The Random class provides an alternative to creating pseudorandom numbers. The Random class
produced streams of data that can be accessed individually. Seed values can be set to allow reproducing
the same set of random values. The Math.random() method provides similar functionality and may be
easier to use in many cases.
The String class is used to generate character strings. String is a class but can be used like a literal. For
example, the following code will create an instance of a String named firstName.
String firstName = “John”;
Are you go through the examples and demonstrations in this lab, be sure to reference the Java API,
found currently at the following URL:
Java 8 API URL: http://docs.oracle.com/javase/8/docs/api/
You should use the API to review the Math, Random and String classes along with their fields and
methods. Note the parameters, the member modifiers (e.g. static) and the return data types. For
example, here are the details of the Math.sin() method:
static double sin(double a)
In this case, this the member modifier is static, the return type is a double, the method name is sin and
the input parameter is a double.
To use this method, the following code would work:
double angle = 45;
double angleSin = Math.sin(Math.toRadians(angle));
In this case, we are using both the toRadians() and sin() methods of the Math class. The toRadians()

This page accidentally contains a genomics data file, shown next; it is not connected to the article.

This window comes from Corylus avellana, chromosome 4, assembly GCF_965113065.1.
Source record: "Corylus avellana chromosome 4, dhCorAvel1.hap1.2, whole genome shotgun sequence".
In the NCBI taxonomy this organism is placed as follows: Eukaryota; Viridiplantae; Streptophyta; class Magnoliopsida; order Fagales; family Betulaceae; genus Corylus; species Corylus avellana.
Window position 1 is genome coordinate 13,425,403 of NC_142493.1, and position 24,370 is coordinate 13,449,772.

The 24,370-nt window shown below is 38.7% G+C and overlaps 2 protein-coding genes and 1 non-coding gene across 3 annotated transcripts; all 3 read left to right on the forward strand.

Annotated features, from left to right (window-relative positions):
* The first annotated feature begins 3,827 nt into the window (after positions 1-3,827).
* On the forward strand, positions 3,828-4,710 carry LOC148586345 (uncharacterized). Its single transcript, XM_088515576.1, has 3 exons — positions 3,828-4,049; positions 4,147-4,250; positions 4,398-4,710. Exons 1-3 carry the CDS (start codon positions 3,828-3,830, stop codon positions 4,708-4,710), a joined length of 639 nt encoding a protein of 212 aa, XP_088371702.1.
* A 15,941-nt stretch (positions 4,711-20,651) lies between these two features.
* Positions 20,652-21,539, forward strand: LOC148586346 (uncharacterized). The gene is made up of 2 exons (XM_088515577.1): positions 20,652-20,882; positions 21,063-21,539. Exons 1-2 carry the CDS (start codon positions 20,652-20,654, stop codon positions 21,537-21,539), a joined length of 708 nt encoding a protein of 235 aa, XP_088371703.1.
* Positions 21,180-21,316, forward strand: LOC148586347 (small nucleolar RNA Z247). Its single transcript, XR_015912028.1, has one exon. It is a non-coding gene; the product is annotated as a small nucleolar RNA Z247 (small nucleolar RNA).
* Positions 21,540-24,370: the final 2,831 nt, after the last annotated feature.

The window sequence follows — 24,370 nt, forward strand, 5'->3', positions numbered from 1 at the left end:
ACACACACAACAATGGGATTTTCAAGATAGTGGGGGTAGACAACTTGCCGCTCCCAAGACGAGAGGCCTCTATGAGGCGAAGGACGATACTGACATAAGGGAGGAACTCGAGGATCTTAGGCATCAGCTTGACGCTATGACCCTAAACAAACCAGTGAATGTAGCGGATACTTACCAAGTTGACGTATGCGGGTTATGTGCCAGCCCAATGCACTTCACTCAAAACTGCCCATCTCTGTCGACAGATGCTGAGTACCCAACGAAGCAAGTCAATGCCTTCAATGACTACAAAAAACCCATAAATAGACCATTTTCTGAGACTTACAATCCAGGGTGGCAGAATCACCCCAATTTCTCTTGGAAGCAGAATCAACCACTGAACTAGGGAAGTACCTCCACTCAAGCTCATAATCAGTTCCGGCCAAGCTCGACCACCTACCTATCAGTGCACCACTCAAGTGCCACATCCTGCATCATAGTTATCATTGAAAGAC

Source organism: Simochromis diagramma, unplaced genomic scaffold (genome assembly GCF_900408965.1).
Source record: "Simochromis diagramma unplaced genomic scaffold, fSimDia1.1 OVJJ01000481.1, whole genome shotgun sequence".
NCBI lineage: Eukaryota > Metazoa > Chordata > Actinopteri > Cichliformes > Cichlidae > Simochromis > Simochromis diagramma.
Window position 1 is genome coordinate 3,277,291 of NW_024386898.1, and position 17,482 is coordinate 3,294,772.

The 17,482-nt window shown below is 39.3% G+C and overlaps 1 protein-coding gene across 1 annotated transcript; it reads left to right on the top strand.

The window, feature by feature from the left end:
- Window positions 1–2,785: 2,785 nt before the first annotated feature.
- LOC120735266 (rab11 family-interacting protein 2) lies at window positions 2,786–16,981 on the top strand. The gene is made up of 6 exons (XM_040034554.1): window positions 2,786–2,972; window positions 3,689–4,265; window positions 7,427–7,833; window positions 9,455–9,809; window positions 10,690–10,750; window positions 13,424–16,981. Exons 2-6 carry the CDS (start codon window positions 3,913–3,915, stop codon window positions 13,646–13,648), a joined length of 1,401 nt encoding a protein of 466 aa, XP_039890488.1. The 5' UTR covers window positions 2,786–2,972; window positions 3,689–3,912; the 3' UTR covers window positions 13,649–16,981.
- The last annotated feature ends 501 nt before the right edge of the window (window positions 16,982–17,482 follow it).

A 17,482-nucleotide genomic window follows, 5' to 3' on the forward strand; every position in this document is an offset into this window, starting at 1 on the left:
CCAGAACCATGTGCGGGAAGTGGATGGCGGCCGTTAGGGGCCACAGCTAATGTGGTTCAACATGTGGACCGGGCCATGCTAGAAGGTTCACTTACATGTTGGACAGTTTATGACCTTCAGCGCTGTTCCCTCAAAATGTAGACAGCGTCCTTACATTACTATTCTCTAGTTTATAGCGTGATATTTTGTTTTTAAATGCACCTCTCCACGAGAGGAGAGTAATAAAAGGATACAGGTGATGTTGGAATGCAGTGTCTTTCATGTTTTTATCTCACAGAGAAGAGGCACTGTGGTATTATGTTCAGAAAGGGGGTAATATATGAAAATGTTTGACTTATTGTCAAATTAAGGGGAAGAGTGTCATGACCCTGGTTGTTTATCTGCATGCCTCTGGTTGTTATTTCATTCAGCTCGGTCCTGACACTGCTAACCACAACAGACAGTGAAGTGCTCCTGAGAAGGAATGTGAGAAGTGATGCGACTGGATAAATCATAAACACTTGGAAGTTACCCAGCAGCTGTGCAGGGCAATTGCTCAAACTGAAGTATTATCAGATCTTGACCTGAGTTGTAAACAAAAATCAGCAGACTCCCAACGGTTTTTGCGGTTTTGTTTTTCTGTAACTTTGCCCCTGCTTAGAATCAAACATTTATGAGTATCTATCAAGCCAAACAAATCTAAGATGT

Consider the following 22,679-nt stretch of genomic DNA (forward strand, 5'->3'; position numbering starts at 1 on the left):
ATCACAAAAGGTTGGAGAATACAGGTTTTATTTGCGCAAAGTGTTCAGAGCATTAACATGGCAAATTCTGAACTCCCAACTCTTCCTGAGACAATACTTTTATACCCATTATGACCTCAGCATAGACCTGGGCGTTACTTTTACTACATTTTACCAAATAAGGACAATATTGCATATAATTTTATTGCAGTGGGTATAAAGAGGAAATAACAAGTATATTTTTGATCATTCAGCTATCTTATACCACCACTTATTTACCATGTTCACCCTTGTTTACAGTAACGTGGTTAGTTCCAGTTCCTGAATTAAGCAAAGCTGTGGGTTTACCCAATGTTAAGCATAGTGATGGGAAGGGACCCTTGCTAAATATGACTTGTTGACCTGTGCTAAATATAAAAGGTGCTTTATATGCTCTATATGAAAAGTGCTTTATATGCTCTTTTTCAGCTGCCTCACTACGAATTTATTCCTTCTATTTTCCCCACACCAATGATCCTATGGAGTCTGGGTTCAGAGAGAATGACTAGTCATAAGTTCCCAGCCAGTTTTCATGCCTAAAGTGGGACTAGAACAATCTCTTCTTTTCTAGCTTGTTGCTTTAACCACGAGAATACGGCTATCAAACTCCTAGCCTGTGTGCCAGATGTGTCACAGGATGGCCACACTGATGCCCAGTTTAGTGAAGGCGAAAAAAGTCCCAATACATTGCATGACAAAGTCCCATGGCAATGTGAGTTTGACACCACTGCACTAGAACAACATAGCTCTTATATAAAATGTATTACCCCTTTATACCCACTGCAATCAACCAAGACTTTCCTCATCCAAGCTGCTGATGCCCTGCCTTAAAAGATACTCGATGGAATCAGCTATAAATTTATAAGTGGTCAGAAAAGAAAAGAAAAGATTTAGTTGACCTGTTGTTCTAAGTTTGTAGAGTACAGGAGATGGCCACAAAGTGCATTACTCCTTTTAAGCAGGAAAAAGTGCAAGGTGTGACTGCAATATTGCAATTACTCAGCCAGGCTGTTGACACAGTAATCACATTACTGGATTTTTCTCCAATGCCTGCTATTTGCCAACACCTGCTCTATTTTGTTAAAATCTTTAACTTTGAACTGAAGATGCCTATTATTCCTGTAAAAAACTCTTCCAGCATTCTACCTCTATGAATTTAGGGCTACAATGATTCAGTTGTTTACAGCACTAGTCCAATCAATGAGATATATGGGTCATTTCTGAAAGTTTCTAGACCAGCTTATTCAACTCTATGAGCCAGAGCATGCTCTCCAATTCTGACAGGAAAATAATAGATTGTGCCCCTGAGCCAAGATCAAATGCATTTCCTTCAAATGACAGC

method is needed since the sin() method requires the input to be in Radians.
Exercise 1 – Use Java’s Math class to perform common math functionality
As mentioned in the More About Java Classes and Methods section above, the methods and fields of
Math class are all static. When we use a static field or method we call the classname.Methodname.
There is no need to construct an instance of the Math class. This makes the class and methods relatively
simple to use.
In this exercise we will prompt the user to enter a couple of numbers and then take advantage of the
methods in the Math class to perform several math calculations.
a. Open your favorite text editor and Type (or copy and paste) the following Java
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/*
* File: MathDemo.java
* Author: Dr. Robertson
* Date: January 1, 2015
* Purpose: This program demonstrates the use of static methods
* and fields of the Math class.
*/
// Import statements
import java.util.Scanner;
public class MathDemo {
public static void main(String[] args) {
// Display a Welcome note
System.out.println(“Welcome to the Math Class Demo”);
// Variables to hold values
double angle = 0.0;
int negativeInt = 0;
// Use the Scanner class to input data
Scanner scannerIn = new Scanner(System.in);